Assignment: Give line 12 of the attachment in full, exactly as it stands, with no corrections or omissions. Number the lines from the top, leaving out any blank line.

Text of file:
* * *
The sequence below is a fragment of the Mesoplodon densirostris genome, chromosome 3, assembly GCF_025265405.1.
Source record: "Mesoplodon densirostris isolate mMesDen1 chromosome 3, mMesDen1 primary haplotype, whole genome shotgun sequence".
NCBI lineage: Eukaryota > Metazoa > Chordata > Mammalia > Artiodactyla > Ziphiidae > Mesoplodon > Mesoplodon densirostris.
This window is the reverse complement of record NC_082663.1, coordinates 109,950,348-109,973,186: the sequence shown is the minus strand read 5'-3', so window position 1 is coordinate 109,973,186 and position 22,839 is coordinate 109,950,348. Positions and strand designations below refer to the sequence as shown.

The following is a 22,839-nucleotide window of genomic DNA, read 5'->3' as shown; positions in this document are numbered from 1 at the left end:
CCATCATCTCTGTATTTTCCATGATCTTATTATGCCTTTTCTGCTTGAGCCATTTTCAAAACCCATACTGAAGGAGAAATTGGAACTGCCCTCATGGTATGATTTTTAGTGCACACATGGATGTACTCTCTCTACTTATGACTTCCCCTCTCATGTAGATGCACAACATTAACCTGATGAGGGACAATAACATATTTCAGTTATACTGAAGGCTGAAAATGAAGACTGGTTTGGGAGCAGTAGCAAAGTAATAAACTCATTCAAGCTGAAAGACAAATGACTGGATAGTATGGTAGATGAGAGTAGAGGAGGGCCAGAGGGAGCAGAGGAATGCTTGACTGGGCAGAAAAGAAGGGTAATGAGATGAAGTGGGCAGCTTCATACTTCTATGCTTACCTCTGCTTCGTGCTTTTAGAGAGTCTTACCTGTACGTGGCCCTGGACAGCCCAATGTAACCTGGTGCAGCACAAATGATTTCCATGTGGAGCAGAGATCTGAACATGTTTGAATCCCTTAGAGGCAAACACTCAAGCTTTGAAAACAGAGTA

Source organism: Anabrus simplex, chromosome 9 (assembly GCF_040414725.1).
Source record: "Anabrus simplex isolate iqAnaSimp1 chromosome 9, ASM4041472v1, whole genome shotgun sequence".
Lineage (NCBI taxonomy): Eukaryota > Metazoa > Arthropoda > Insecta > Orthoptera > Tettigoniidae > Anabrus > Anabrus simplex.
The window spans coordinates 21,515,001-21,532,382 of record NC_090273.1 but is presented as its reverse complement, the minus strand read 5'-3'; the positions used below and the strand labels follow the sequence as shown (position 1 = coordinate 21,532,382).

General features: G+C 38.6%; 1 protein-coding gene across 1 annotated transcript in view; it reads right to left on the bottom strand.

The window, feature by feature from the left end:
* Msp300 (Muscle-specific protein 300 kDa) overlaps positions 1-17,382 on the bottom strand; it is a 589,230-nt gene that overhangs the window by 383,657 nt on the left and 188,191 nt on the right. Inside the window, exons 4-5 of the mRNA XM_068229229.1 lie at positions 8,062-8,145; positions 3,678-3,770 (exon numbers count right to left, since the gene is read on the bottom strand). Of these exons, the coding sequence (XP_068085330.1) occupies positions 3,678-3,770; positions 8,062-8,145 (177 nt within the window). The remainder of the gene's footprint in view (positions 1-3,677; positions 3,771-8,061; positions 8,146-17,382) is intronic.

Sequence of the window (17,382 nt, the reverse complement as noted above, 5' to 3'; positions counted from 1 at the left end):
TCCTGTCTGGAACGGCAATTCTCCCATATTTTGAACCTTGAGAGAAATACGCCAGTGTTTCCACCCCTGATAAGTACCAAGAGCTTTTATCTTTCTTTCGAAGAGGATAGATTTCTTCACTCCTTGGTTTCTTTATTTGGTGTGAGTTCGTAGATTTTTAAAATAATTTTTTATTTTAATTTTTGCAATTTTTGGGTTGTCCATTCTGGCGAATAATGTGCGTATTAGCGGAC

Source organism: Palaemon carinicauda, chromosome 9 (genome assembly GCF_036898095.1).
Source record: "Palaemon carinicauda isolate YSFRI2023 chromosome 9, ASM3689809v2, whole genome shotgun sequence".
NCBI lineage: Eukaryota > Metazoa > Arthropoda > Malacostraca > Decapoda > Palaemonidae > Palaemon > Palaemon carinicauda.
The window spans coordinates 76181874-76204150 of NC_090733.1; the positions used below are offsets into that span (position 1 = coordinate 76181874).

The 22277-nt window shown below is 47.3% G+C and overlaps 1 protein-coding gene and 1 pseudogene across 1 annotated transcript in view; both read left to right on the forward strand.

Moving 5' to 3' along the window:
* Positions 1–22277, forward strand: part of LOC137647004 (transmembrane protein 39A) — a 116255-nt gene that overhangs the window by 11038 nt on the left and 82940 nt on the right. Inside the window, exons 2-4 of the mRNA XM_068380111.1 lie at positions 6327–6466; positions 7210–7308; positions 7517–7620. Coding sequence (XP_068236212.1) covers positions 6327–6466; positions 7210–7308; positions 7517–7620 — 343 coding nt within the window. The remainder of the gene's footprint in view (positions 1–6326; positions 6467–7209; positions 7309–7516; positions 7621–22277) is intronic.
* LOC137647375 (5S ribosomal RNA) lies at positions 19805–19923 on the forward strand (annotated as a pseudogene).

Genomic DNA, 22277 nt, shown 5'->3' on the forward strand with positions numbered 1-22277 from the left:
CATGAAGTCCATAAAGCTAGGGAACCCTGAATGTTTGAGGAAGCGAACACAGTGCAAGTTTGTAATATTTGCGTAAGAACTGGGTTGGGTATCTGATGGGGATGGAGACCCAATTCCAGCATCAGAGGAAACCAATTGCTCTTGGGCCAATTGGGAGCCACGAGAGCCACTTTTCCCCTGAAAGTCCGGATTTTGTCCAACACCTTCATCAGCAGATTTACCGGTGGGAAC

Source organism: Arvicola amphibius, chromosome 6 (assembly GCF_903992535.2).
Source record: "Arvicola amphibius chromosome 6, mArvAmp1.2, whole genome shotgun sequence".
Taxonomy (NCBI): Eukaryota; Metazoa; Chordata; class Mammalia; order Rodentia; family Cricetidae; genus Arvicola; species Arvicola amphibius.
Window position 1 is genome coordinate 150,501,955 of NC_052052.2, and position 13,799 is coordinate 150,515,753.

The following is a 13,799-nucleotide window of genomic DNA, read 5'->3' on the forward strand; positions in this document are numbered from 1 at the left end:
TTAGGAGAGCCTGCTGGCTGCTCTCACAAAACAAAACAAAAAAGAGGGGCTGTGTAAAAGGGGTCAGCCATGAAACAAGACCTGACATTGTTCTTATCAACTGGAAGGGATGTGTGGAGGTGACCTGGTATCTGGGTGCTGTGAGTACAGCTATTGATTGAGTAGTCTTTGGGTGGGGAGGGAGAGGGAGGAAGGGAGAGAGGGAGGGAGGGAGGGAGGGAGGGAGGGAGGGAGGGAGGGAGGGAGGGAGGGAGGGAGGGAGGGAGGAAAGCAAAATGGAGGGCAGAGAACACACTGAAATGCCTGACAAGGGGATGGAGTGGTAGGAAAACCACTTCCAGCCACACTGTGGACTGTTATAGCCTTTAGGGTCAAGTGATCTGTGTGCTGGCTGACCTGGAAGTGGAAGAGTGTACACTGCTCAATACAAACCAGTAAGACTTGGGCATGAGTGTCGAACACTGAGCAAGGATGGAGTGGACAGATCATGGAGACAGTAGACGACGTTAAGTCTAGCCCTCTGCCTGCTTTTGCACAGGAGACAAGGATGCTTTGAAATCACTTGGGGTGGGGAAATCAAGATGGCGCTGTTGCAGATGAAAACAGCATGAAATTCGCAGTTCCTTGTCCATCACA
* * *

The window, feature by feature from the left end: